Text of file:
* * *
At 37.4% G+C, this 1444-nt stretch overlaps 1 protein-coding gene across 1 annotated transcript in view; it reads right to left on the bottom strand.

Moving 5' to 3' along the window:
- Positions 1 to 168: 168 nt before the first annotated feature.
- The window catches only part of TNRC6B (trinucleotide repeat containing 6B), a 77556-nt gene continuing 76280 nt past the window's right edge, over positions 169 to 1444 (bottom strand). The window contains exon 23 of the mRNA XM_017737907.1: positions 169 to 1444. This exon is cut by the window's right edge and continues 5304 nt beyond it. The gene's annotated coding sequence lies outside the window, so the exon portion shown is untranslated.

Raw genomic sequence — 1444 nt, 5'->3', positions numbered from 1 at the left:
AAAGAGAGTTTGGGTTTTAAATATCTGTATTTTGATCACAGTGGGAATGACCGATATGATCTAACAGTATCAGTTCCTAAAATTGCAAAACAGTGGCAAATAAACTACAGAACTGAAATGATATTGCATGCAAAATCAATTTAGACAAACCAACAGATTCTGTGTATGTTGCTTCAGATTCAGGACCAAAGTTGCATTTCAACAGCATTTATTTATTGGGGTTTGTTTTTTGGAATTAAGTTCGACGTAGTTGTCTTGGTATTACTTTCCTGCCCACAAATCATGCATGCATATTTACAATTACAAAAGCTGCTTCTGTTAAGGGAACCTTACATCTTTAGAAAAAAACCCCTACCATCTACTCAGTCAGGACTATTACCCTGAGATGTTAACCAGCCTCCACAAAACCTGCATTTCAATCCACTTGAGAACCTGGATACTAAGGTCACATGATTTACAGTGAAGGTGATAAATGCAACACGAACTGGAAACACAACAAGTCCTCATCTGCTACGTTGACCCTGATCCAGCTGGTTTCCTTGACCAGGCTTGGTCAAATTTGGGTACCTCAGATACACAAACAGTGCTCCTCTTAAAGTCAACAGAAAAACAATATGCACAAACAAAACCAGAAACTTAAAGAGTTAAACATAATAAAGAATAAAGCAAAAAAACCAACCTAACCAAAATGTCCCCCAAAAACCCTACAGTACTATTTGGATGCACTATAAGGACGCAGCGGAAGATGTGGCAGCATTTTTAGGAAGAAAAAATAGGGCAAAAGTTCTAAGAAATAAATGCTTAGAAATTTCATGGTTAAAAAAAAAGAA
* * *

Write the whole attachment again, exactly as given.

At 37.4% G+C, this 1444-nt stretch overlaps 1 protein-coding gene across 1 annotated transcript in view; it reads right to left on the bottom strand.

Moving 5' to 3' along the window:
- Positions 1 to 168: 168 nt before the first annotated feature.
- The window catches only part of TNRC6B (trinucleotide repeat containing 6B), a 77556-nt gene continuing 76280 nt past the window's right edge, over positions 169 to 1444 (bottom strand). The window contains exon 23 of the mRNA XM_017737907.1: positions 169 to 1444. This exon is cut by the window's right edge and continues 5304 nt beyond it. The gene's annotated coding sequence lies outside the window, so the exon portion shown is untranslated.

Raw genomic sequence — 1444 nt, 5'->3', positions numbered from 1 at the left:
AAAGAGAGTTTGGGTTTTAAATATCTGTATTTTGATCACAGTGGGAATGACCGATATGATCTAACAGTATCAGTTCCTAAAATTGCAAAACAGTGGCAAATAAACTACAGAACTGAAATGATATTGCATGCAAAATCAATTTAGACAAACCAACAGATTCTGTGTATGTTGCTTCAGATTCAGGACCAAAGTTGCATTTCAACAGCATTTATTTATTGGGGTTTGTTTTTTGGAATTAAGTTCGACGTAGTTGTCTTGGTATTACTTTCCTGCCCACAAATCATGCATGCATATTTACAATTACAAAAGCTGCTTCTGTTAAGGGAACCTTACATCTTTAGAAAAAAACCCCTACCATCTACTCAGTCAGGACTATTACCCTGAGATGTTAACCAGCCTCCACAAAACCTGCATTTCAATCCACTTGAGAACCTGGATACTAAGGTCACATGATTTACAGTGAAGGTGATAAATGCAACACGAACTGGAAACACAACAAGTCCTCATCTGCTACGTTGACCCTGATCCAGCTGGTTTCCTTGACCAGGCTTGGTCAAATTTGGGTACCTCAGATACACAAACAGTGCTCCTCTTAAAGTCAACAGAAAAACAATATGCACAAACAAAACCAGAAACTTAAAGAGTTAAACATAATAAAGAATAAAGCAAAAAAACCAACCTAACCAAAATGTCCCCCAAAAACCCTACAGTACTATTTGGATGCACTATAAGGACGCAGCGGAAGATGTGGCAGCATTTTTAGGAAGAAAAAATAGGGCAAAAGTTCTAAGAAATAAATGCTTAGAAATTTCATGGTTAAAAAAAAAGAA